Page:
I’m not disagreeing with the basic premise about the social issues inherent in a medical appt, or the statement that shopping online is a better experience than shopping with a salesperson at your elbow. I prefer online shopping, too. Still, the other day there was a post on this blog about the problems with t-tests, and that’s a pretty close relative to the possible problems with this study vis a’ vis over-interpreting the results.

  4. Andreas says:

    Other social factors coming into play when trying to convey or extract information to/from humans are embarrassment, shame and conformity to accepted norms. There must be zillions of scenarios where those could be mitigated via human-computer interaction. The paper at reports that patients are more willing to disclose medical facts and emotions when interacting to “virtual humans”. I also vaguely remember reading about a finding that opinion polls can be more accurate (other factors being equal) when people give the information online or to a machine versus a human interviewer who they might feel judged by. (I cannot find the reference now – please share if you have anything along those lines.)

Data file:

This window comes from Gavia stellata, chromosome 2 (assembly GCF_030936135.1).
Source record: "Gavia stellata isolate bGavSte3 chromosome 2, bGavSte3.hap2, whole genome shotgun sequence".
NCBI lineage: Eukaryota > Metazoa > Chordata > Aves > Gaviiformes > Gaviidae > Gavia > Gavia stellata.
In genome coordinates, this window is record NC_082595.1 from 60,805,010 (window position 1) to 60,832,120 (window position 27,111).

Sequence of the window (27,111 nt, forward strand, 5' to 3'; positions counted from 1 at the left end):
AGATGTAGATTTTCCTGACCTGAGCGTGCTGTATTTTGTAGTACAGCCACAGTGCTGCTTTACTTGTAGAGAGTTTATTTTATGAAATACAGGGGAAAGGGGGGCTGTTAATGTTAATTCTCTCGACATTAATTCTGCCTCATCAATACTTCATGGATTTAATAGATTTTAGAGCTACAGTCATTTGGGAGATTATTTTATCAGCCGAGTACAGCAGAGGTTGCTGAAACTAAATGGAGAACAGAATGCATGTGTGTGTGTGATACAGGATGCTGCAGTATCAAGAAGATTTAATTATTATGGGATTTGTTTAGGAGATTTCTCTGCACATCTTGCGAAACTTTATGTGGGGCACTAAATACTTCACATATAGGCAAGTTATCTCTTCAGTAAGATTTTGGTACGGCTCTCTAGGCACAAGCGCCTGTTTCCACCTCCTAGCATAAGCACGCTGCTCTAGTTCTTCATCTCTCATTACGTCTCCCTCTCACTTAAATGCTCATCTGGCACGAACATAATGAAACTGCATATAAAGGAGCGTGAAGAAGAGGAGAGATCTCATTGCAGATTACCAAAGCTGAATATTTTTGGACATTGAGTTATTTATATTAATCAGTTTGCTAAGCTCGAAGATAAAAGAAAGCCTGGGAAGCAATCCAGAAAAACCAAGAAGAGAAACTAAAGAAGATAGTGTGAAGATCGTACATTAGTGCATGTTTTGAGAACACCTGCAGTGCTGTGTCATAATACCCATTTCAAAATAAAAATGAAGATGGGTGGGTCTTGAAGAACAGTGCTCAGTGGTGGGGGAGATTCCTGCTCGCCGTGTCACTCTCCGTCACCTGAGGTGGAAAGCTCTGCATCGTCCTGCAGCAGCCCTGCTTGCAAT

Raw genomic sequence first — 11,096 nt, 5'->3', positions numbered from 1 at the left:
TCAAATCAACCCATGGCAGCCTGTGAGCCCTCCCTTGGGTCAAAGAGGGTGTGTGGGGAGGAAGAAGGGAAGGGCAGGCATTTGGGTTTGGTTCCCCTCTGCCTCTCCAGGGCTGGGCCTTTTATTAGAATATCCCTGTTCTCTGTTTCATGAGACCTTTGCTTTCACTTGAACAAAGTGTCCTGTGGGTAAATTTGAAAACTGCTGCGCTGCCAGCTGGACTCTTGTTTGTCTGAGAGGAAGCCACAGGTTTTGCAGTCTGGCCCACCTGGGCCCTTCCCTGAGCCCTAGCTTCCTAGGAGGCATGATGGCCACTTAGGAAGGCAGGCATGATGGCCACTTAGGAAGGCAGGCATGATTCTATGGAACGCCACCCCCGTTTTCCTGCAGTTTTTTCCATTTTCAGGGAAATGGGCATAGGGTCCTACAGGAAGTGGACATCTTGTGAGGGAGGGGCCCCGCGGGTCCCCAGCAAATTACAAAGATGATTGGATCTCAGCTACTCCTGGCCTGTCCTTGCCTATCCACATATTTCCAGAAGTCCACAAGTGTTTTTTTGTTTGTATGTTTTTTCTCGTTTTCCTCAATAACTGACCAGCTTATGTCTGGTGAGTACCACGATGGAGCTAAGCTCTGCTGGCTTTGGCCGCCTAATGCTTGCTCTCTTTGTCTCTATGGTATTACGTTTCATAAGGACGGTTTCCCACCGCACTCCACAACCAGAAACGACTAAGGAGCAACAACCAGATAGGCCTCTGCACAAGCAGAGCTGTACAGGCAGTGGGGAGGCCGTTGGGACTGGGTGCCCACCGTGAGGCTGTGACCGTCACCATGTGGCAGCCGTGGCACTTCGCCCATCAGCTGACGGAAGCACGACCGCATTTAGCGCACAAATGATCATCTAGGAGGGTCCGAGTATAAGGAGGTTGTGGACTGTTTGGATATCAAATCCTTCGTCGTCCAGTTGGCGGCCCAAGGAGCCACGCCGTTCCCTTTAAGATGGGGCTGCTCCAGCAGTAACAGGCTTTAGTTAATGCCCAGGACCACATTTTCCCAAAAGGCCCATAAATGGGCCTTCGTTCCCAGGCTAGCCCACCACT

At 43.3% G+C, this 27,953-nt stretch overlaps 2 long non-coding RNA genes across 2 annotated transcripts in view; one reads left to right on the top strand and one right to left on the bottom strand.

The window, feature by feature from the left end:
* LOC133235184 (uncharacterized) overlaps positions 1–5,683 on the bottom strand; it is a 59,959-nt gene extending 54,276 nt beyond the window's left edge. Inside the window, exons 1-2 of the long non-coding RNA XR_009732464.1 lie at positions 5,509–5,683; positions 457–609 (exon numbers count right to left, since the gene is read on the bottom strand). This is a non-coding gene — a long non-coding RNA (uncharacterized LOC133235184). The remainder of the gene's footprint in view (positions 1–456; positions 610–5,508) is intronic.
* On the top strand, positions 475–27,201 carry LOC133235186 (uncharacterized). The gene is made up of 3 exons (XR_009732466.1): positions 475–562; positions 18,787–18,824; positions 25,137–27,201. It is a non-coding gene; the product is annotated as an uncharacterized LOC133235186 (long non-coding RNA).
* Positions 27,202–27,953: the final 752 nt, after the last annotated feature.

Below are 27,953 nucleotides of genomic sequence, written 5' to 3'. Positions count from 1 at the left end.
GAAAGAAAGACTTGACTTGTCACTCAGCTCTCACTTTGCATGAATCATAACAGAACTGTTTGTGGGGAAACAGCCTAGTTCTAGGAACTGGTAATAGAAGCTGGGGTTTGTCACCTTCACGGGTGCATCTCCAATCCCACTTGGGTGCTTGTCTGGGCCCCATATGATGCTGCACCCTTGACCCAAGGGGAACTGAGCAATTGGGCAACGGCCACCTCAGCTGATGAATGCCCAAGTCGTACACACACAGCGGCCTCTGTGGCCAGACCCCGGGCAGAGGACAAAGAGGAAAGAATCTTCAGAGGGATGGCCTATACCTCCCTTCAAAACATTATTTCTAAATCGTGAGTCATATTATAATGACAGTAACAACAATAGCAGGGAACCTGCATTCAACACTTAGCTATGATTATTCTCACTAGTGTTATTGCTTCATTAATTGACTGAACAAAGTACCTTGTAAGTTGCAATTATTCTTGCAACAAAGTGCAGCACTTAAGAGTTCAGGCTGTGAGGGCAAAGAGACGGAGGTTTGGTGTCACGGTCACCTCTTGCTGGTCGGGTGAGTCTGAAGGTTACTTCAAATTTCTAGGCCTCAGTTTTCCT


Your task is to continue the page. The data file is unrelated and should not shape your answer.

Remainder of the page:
5. Charon says:

    Students today prefer to watch videos or listen to podcasts of lectures on their own time, rather than sit in a classroom and have to pay attention.

    Do you have any evidence of that? Course enrollment in traditional courses v. online? Is class attendance lower now than it was 10 or 20 years ago? Etc.?

    Because I haven’t found this to be the case with my students. And yes, I devote a fair bit of class time to more interactive things (think-pair-share, small-group tutorials), but other professors in my department who don’t also still have good attendance.

    And as a professor, I have to say that what the students prefer is rarely an indicator of what will help them learn. I’m not saying kids these days are lazy; I’m saying we’re all lazy. I had a class once with optional homework. I didn’t do it. Unsurprisingly I never learned that subject (and neither did anyone else, judging by the ‘A’ I was able to pull off on the curved grading).

    Sitting watching a video doesn’t do much to engender learning. And students have always had the option of reading books instead of coming to class – most don’t learn all that well that way either. (Med students are far better than most about learning facts that way, but I’ve found their critical thinking skills undeveloped by such lower-level learning.)

Leave a Reply